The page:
However, one of the key issues affecting direct investment in new production and existing businesses remains South Africa’s racial empowerment quotas regarding investment, ownership, mining rights, management, staffing and procurement. For now, the trade war has had a limited impact on SA’s trade with China, given the mix of key product categories that dominate imports and exports. In the event of a trade truce or a trade deal, SA will benefit along with the rest of the world due to the improved sentiment around global trade. In the event of an all-out trade war, base and carbon steel commodity prices are likely to come under downward pressure in the short and medium term, which would erode the value of SA’s exports.
Effect on South Africa equity investors
An escalation of the trade war should be negative for international commodity prices in the short term. Commodity base metals and carbon-based steel raw material are likely to be negatively impacted. However, the effect should mostly be offset by a rise in precious metal prices, especially gold. This means that investor positioning in the mining sectors would take on added importance.
An escalation in the China-US trade war would likely be negative for SA companies invested in Europe, given Europe’s dependence on trade with China. This could slow Eurozone GDP growth, which would affect apparel, food service and real estate companies in European markets, especially real estate. SA domestic companies are unlikely to be materially affected, other than the overall softening of market confidence due to an escalating trade war. Chinese investments in SA are in non-listed companies so SA investors can get no direct exposure.
If Chinese lenders and developers can get to a mutual arrangement with South African partners on the latter’s racial empowerment quotas, then some important infrastructural and industrial developments can get underway. Again, SA equity market investors will have very limited if any ability to participate or benefit as these businesses are likely to be non-listed.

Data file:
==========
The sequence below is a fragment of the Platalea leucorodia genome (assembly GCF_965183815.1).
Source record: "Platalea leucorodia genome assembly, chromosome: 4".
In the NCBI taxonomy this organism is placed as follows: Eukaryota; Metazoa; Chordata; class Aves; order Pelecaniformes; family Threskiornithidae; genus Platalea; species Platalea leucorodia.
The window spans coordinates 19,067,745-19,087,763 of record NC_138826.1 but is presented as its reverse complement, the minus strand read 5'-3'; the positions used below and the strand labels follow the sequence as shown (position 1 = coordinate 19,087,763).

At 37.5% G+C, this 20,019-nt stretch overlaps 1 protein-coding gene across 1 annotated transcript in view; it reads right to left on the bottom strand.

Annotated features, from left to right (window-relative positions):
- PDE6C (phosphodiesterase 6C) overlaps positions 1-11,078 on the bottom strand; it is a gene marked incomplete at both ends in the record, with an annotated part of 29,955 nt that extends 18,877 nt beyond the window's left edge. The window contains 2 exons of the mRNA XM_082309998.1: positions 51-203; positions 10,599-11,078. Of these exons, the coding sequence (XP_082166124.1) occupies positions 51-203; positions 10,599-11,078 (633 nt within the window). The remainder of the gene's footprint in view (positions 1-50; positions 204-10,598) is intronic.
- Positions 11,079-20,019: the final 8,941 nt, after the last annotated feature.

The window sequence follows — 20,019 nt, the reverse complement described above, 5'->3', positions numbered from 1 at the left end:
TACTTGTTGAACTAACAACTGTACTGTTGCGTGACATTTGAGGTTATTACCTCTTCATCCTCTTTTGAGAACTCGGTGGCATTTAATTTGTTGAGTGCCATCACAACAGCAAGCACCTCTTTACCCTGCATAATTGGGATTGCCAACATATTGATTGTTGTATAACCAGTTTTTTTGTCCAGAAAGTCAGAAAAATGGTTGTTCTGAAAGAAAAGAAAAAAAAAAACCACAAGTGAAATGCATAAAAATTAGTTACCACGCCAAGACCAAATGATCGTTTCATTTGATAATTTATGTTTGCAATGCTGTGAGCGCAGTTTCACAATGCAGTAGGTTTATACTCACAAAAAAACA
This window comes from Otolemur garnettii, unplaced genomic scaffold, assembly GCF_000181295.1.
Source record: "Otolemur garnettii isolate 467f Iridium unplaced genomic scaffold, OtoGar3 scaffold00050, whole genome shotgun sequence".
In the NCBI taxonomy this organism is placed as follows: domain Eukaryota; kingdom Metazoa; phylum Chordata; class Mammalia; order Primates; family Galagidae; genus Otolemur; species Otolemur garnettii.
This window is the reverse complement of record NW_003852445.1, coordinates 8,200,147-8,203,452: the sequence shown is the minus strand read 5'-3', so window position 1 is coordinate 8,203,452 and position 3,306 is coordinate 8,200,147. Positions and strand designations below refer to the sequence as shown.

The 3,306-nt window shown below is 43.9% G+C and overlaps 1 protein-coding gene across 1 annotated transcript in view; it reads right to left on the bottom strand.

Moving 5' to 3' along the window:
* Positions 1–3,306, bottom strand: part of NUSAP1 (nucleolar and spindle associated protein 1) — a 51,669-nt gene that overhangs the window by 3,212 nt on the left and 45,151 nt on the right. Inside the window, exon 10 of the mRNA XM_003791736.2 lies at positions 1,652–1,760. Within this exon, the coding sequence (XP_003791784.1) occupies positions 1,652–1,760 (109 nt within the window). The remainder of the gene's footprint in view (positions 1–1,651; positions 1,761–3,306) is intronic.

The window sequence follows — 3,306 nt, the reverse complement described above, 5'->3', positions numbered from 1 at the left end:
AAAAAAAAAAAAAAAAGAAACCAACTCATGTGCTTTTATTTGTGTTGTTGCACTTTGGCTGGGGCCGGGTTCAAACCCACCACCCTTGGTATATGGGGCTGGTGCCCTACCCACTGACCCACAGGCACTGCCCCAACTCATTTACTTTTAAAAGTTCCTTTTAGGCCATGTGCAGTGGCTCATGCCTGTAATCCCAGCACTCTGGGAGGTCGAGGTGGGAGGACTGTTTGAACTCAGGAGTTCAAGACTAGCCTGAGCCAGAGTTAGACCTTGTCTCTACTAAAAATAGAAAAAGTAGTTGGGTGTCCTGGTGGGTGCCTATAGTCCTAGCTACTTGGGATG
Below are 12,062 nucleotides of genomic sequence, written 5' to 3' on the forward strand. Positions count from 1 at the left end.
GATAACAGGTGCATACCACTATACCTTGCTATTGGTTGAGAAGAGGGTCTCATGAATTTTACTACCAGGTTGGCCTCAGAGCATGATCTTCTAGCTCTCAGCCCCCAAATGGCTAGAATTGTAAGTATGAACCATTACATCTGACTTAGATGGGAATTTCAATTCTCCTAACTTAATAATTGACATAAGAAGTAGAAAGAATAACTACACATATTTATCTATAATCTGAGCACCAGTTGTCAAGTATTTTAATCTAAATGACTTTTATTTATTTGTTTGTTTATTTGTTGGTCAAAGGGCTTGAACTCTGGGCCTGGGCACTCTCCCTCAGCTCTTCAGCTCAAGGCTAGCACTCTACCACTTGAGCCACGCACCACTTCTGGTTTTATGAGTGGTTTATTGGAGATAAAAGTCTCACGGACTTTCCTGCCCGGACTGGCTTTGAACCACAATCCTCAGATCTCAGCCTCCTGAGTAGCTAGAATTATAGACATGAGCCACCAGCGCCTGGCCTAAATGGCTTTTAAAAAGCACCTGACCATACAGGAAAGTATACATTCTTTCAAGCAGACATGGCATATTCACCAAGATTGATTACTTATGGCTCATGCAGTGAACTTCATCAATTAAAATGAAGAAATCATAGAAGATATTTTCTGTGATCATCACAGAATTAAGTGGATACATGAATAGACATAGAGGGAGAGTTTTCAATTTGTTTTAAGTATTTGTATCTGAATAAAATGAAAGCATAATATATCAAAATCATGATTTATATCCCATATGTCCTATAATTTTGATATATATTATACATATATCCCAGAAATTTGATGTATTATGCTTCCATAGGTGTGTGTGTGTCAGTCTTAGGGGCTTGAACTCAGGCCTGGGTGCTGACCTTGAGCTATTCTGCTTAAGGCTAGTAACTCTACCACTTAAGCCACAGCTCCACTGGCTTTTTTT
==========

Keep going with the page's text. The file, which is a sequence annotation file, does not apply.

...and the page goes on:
Most likely outcome
The most likely outcome of the current US-China trade negotiations is a truce, which amounts to a trade deal that is long on form and short on substance. The global equity markets are likely to respond positively to this outcome in the short term. The deal is unlikely to be comprehensive and the policing of intellectual property and cybersecurity issues are expected to remain unresolved, which suggests further trade disagreements are likely in the medium term.
The confrontational relationship between the US and China remains far deeper than just trade; mainly due to the growing global power and influence of China, which the US sees as a threat to its global power position. In the short term, a trade deal between the two largest economies in the world should be good for global trade, market sentiment and confidence in global growth. On this basis, we still see stronger real GDP growth in advanced economies and larger emerging markets and developing economies (EMDEs) than in South Africa, in the medium term.
A trade deal would improve the global outlook, while the South African investment outlook remains structurally constrained by its empowerment policies, tighter labour legislation framework, protectionist trade unions, necessary fiscal consolidation and badly under-performing State-owned Companies, which are undermining economic stability and expansion. The SA equity market has substantial exposure to metal commodity producers, companies with international subsidiaries growing in faster economies than in SA and multinational dual-listed companies.
Mike Haworth is the Investment Strategist at Sasfin Wealth.